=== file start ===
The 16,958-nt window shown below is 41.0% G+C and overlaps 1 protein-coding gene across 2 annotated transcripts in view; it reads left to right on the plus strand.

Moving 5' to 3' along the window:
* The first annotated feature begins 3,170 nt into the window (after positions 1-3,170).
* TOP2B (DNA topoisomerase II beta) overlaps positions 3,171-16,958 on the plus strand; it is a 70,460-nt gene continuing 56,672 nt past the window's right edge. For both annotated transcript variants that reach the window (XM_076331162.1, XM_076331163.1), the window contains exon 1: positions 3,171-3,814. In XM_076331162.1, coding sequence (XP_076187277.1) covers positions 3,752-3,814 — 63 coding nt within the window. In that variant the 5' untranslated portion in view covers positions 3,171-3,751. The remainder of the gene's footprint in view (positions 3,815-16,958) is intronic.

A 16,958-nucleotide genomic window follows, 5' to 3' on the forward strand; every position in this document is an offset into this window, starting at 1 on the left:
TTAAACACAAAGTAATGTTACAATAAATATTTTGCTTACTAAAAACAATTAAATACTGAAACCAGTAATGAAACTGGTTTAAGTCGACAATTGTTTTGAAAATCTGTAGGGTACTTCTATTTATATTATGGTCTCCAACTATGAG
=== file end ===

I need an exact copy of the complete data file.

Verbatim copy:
The 16,958-nt window shown below is 41.0% G+C and overlaps 1 protein-coding gene across 2 annotated transcripts in view; it reads left to right on the plus strand.

Moving 5' to 3' along the window:
* The first annotated feature begins 3,170 nt into the window (after positions 1-3,170).
* TOP2B (DNA topoisomerase II beta) overlaps positions 3,171-16,958 on the plus strand; it is a 70,460-nt gene continuing 56,672 nt past the window's right edge. For both annotated transcript variants that reach the window (XM_076331162.1, XM_076331163.1), the window contains exon 1: positions 3,171-3,814. In XM_076331162.1, coding sequence (XP_076187277.1) covers positions 3,752-3,814 — 63 coding nt within the window. In that variant the 5' untranslated portion in view covers positions 3,171-3,751. The remainder of the gene's footprint in view (positions 3,815-16,958) is intronic.

A 16,958-nucleotide genomic window follows, 5' to 3' on the forward strand; every position in this document is an offset into this window, starting at 1 on the left:
TTAAACACAAAGTAATGTTACAATAAATATTTTGCTTACTAAAAACAATTAAATACTGAAACCAGTAATGAAACTGGTTTAAGTCGACAATTGTTTTGAAAATCTGTAGGGTACTTCTATTTATATTATGGTCTCCAACTATGAG